What is Behavior-Based Interviewing?
With behavior-based interviewing, questions are focused on actions and behaviors rather than subjective impressions. This approach to interviewing is designed to minimize personal impressions that can affect the hiring decision. It is based on the premise that the best way to predict future behavior is to explore past behavior.
What Do Employers Evaluate in a Behavioral Interview?
During a behavioral interview, employers evaluate:
- Content Skills – Knowledge that is work specific, such as computer programming or accounting skills.
- Functional or Transferable Skills – Basic skills that are used to perform general tasks or functions of a job and can be transferred from one job to another, such as organization, communication, and critical thinking abilities.
- Adaptive or Self-Management Skills – Characteristics such as dependable, team player, self-directed, and punctual.
Three Most Common Question Types
- Theoretical – Place you in hypothetical situations and are used to test your skill at answering questions. Example: How would you organize your friends to help you move into a new apartment?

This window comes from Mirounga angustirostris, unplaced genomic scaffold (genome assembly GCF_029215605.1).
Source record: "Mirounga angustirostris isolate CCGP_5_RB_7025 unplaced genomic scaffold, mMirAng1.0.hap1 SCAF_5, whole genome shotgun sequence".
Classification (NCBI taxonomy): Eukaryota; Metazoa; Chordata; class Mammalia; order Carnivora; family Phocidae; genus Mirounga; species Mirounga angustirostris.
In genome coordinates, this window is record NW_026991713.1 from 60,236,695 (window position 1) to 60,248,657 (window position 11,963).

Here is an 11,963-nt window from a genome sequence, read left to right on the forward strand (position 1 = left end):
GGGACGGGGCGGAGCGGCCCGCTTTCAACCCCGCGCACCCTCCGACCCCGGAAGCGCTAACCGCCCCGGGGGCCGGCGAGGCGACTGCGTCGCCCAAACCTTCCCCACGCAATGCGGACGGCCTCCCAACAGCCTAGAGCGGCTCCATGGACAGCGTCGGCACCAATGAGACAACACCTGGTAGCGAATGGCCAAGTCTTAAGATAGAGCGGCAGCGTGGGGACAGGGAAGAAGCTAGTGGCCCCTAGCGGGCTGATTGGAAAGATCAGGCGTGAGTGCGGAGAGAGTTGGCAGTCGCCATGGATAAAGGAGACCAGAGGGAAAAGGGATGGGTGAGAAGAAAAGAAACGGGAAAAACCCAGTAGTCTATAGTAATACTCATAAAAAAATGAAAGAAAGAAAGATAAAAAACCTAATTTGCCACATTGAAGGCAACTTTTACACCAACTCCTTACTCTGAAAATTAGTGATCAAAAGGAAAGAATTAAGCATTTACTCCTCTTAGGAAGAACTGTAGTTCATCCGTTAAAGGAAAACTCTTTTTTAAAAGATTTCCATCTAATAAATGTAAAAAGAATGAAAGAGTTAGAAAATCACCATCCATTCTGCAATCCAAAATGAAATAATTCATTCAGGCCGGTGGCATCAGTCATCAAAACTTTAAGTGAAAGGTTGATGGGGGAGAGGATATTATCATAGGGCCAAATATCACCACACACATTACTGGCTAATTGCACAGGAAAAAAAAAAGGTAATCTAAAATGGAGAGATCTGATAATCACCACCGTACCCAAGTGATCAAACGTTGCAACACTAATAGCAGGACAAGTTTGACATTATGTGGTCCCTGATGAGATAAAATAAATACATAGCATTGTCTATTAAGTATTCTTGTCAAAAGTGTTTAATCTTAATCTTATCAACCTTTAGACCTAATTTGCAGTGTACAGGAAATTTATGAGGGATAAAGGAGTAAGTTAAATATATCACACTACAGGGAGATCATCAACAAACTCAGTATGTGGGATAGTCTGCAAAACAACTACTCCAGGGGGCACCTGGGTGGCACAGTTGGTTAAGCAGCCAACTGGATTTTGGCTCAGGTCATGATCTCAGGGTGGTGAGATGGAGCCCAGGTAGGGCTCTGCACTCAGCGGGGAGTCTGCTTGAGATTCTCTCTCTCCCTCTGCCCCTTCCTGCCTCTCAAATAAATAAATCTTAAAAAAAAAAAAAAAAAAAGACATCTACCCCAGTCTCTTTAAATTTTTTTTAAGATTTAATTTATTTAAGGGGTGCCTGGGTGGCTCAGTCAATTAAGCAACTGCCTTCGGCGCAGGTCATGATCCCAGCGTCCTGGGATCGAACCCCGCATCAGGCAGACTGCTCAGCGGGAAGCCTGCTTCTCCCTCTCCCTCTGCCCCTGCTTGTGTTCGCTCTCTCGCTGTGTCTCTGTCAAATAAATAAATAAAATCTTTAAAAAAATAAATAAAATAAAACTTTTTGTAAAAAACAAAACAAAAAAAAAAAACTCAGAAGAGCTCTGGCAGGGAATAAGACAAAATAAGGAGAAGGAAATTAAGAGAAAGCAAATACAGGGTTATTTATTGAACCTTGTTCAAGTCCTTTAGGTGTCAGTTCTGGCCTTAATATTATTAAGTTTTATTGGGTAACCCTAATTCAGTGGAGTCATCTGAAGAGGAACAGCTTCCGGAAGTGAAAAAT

- Leading – Hint at the answer the interviewer is seeking by the way they are phrased. Example: Working on your own doesn’t bother you, does it?
- Behavioral – Seek demonstrated examples of behavior from past experiences and concentrate on job-related functions. They are usually open-ended questions; not yes or no. Example: Why did you decide to major in this program at UNT rather than a small, private college?
How to Best Answer Behavior-Based Questions
When answering questions, use the STAR Method to recall recent situations that show favorable behaviors or actions.
- Situation – Use specific details about a situation or task.
- Task – Tell what led to it.
- Action – Discuss what you did and who was involved.
- Result – What was the outcome?